Teenager gets her smile back
TODAY Lara Pepper has plenty to smile about.
When she was just 17, Lara developed a rare condition which left her unable to smile or laugh.
She first suspected something was wrong when she developed a tingling sensation in her lips and within a matter of weeks she began slurring her words.
While preparing to return to Ipswich School to study for her A-levels in September 2008, Lara noticed that her eye-lids had begun to droop. From there the symptoms gradually worsened.
Lara, of Holbrook, now 19, told the EADT that the muscles of her mouth would randomly seize up and her lips would become swollen.
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“Sometimes I couldn’t smile or speak and I would feel exhausted simply trying to eat a meal,” she said.
“At other times, I was unable to close my eyes to sleep because my muscles just wouldn’t respond.
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“I became really scared when my tongue became paralysed and I was unable to swallow.”
After several visits to doctors, who were all baffled by the symptoms, Lara went to the dentist wondering if it was due to ongoing orthodontic treatment.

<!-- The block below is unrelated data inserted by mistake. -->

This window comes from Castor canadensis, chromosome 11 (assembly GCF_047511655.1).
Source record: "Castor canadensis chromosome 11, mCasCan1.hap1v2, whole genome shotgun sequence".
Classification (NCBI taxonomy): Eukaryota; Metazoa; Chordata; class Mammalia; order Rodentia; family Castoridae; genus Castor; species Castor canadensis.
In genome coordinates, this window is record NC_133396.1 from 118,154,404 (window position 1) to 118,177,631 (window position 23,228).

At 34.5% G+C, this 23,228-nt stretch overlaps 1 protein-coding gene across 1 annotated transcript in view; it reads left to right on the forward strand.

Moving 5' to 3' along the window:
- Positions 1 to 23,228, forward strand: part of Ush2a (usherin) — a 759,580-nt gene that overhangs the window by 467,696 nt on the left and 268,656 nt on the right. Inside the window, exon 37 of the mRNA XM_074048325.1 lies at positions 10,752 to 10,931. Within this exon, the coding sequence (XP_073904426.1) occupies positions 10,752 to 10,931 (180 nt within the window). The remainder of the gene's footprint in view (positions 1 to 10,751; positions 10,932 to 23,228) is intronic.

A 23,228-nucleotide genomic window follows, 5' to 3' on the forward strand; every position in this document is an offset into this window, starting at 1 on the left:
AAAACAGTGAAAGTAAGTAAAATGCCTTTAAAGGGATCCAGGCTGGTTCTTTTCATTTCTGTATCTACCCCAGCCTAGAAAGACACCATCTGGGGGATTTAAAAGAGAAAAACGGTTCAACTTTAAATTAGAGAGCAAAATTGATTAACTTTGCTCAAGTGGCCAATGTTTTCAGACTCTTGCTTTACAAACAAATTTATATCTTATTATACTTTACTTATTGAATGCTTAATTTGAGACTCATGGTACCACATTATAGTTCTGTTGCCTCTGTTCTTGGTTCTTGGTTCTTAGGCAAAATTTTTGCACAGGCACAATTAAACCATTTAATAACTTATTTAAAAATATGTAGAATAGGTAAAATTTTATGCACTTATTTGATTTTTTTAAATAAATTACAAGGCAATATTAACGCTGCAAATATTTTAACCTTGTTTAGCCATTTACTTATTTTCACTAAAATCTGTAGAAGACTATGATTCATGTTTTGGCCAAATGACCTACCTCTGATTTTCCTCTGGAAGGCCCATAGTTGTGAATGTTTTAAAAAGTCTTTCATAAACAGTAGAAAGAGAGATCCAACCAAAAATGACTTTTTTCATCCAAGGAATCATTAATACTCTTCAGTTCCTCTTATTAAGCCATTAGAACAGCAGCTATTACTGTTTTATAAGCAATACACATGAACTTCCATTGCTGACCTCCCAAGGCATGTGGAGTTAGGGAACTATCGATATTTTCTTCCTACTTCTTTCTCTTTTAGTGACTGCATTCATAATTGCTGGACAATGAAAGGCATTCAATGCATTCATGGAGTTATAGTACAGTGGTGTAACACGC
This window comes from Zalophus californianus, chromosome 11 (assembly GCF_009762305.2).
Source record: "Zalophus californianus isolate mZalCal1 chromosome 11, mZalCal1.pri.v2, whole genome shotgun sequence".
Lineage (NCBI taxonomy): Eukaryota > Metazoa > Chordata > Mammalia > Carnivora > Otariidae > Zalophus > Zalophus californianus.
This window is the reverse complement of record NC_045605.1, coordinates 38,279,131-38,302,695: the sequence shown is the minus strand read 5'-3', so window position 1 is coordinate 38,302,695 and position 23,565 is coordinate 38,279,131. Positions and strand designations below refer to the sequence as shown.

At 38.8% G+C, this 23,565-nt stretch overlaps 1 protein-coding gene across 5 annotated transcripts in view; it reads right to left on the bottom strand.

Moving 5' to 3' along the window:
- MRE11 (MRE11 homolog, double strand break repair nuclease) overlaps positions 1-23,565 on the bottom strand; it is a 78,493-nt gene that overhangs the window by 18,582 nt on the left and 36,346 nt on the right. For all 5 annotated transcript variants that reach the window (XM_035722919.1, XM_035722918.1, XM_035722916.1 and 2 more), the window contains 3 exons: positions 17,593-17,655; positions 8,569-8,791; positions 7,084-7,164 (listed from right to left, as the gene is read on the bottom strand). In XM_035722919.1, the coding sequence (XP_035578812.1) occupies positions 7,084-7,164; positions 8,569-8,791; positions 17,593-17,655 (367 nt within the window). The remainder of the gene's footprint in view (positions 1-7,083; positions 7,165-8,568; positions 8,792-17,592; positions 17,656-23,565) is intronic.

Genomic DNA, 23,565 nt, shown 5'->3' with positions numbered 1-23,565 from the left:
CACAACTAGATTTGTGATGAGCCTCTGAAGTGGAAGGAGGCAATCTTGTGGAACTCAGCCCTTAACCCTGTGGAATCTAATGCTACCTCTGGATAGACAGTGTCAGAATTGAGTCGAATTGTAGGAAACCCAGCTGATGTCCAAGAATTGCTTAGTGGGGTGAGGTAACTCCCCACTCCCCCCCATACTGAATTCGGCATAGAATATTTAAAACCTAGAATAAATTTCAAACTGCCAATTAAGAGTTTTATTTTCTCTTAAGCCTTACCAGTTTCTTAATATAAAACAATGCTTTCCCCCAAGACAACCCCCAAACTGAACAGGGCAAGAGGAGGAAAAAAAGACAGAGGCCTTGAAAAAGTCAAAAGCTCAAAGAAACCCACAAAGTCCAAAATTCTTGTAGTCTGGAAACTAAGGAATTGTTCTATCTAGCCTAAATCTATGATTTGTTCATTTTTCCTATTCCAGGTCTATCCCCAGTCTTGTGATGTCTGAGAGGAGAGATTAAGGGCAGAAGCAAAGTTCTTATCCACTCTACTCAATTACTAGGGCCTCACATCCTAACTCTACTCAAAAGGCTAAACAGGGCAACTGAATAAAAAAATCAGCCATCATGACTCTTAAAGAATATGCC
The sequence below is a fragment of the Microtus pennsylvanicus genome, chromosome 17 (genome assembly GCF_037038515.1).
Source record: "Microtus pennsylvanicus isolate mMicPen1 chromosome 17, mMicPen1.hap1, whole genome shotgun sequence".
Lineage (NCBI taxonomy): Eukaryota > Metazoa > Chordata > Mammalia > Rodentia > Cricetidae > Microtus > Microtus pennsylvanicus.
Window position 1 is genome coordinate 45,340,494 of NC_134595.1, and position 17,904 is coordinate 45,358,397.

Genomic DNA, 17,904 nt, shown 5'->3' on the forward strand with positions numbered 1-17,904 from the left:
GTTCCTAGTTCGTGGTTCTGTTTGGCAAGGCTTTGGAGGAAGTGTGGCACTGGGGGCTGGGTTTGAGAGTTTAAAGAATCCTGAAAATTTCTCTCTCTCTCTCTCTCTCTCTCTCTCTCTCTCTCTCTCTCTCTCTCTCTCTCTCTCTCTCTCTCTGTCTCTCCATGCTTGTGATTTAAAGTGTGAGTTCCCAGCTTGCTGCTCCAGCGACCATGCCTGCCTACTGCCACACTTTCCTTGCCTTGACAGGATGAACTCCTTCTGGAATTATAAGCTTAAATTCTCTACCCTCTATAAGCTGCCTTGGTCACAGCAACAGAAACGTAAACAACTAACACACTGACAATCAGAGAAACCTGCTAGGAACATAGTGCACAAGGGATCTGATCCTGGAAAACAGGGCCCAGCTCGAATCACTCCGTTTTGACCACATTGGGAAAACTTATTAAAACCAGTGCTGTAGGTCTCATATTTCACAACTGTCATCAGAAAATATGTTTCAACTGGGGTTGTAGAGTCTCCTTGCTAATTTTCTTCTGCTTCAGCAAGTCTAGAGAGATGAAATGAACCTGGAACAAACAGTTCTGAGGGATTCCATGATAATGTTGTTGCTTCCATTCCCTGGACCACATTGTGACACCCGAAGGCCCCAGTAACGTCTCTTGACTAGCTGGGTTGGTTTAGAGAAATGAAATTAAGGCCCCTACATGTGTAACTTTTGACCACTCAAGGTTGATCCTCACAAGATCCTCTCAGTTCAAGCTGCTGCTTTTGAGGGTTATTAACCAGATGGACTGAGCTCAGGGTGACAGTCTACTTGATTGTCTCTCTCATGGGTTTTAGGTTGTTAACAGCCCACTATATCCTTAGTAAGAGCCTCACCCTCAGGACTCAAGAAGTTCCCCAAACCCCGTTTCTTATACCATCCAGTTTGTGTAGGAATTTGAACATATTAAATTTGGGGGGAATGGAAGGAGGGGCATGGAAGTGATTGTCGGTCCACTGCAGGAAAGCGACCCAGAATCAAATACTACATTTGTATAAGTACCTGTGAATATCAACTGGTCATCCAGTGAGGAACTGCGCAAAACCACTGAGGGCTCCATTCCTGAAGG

The youngster said: “My dentist referred me to a neurologist because he knew something wasn’t right.
“After a few tests which included following a stick with my eyes, my facial muscles dropped and he instantly diagnosed me with Myasthenia Gravis.”
The symptoms of the autoimmune disease are brought on by stress and excitement and Lara was given tablets to stimulate her nerve function, as well as a heavy dose of steroids and immune-suppressing drugs to stop destructive antibodies from forming.
Her medication caused a series of “scary side effects”, including headaches, a round, moon-shaped face and hair loss.
Her parents, Jo and Ian, scoured the internet for a permanent solution and doctors at the Oxford Myosthenia Centre at the city’s John Radcliffe Hospital recommended a thymectomy – an operation to remove the thymus gland which sits behind the breast bone. In March, Lara had the four-hour operation in the hope it would lead her into remission.
Currently studying geography and economics at Reading University, she said the hardest part of the disease were the times when she was unable to smile.
“Inside I was smiling but I couldn’t use my muscles enough to bring the smile to my face. It was frustrating because those who didn’t know me would simply assume that I was moody.
“I still don’t know if I’m in remission and it is simply a case of waiting to see whether the side effects go as I keep lowering my drugs.
“For now I am just loving life – I’m enjoying every single minute of it and I’m smiling again!” The brave youngster has now set her sights on running the London Marathon in hopes of raising awareness.
She added: “Before I was diagnosed, I had never heard of MG and then suddenly it was a big part of my life.
“It’s hard for others to understand what sufferers go through, because it is so unusual.
“By running the marathon I think I can make a big difference and prove that nothing can hold me back.”
For more information visit www.mga- charity.org